Synthesis

[PubMed]

Peptides G3-15 and T3-15 were identified from the f88-4/cys6 phage peptide library by modifying a procedure used earlier to purify peptides from the phage library that bound the TAG-72 glycoprotein (4) as described by Xiao et al. (3). For studies described in this chapter, the new peptides were obtained from a commercial source in their native L-configuration, conjugated with N-hydroxysuccinimidyl-S-acetyl-mercaptoacetyltriglycine, and labeled with 99mTc as described elsewhere (3). The labeled peptides were purified on a Bio-Rad P2 size-exclusion column and had a radiochemical purity of >90% as determined with reversed-phase high-performance liquid chromatography (RP-HPLC) (4). The number of metal chelating molecules conjugated to each peptide, radiochemical yield and specific activity of the labeled peptides were not reported.

The stability of [99mTc]-G3-15 and [99mTc]-T3-15 was determined by incubating the labeled peptides in serum (source not reported) at 37°C for up to 60 min (3). A P2 column size-exclusion HPLC analysis of the peptides at 5 min into the incubation showed that both labeled peptides were intact, but HPLC analysis at 60 min revealed that ~5% of both 99mTc-labeled peptides were bound to serum proteins as indicated by the appearance of two high molecular weight peaks in the HPLC chromatograms (3). The high molecular weight peaks observed with both tracers were not characterized.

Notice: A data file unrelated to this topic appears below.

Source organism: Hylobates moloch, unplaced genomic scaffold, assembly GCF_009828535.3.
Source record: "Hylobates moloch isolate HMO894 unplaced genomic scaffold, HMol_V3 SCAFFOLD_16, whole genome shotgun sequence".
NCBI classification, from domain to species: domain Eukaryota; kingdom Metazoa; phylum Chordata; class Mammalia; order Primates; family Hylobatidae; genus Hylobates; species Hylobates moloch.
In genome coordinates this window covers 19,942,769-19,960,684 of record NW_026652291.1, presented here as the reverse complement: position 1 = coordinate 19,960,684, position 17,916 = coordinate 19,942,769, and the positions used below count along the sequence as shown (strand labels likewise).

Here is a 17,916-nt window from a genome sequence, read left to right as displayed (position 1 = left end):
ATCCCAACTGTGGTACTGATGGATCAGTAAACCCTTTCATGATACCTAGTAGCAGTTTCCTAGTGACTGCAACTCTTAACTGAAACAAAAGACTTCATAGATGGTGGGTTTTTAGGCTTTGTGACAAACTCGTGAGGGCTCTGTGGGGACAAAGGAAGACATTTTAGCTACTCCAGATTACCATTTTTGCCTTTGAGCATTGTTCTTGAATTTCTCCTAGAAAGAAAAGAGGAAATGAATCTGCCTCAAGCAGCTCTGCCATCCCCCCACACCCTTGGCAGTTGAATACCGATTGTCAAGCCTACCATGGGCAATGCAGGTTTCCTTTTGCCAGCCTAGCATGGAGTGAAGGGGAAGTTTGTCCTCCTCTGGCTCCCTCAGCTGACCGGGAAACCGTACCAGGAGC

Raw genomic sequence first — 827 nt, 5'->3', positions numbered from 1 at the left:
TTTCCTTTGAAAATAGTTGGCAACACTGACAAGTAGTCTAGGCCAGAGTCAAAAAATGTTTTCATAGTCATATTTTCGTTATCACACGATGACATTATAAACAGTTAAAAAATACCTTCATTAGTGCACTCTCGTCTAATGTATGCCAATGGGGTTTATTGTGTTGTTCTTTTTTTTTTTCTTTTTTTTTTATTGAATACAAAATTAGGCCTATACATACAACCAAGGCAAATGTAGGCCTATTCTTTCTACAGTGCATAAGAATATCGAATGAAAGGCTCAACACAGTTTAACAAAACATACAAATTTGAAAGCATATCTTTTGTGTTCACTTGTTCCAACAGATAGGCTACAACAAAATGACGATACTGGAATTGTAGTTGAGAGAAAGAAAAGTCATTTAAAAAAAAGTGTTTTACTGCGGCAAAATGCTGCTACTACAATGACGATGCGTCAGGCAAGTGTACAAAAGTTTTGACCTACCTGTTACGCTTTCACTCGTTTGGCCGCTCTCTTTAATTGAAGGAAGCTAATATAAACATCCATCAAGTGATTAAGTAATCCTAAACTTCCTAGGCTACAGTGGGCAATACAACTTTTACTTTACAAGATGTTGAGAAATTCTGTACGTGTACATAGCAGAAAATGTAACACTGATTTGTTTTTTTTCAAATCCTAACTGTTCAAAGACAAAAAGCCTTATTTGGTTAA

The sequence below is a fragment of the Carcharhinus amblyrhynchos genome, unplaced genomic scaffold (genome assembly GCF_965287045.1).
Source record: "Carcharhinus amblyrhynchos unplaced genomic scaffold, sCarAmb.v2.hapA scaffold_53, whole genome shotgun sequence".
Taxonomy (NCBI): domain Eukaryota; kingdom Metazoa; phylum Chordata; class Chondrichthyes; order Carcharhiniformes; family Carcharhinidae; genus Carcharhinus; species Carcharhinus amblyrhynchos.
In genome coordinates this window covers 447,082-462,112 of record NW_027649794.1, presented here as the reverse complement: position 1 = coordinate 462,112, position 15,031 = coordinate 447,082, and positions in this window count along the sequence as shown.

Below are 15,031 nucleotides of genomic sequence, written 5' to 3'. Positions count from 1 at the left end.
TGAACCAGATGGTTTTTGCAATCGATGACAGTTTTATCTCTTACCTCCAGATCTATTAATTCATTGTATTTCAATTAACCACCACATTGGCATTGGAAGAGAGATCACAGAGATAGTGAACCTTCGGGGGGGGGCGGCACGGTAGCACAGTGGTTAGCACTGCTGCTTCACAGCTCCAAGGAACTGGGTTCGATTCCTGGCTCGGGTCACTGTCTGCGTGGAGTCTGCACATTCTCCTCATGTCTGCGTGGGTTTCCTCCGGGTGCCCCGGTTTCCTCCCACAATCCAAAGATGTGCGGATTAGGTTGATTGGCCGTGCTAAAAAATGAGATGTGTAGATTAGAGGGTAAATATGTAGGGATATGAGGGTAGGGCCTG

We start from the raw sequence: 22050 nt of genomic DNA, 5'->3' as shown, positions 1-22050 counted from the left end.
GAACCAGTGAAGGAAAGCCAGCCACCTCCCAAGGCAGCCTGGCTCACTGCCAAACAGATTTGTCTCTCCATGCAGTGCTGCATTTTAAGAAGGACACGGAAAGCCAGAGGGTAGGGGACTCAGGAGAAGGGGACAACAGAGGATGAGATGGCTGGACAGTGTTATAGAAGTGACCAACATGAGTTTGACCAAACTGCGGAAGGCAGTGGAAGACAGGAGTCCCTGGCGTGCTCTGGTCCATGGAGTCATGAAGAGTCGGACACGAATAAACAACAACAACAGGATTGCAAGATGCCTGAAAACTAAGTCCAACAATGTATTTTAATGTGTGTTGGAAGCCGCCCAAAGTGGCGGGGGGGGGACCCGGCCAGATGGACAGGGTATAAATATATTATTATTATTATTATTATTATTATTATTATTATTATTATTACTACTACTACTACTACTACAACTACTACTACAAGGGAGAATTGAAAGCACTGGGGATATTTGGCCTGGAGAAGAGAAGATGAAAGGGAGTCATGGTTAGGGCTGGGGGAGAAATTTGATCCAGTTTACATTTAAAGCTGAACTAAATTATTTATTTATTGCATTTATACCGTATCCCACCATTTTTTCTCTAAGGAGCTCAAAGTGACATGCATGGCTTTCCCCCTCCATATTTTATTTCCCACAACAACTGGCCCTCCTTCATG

In Vitro Studies: Testing in Cells and Tissues

[PubMed]

The IC50 values of [99mTc]-G3-15 and [99mTc]-T3-15 were determined with an in vitro competitive binding assay (3). For this, LS-174T cells were incubated with the 99mTc-labeled peptides in the presence of increasing concentrations (10−13 to 10−4 mol/L) of the respective non-labeled peptides, and the IC50 values were calculated as described by Chen et al. (4). The IC50 values of G3-15 and T3-15 were reported to be 10.32 nM and 0.29 nM, respectively.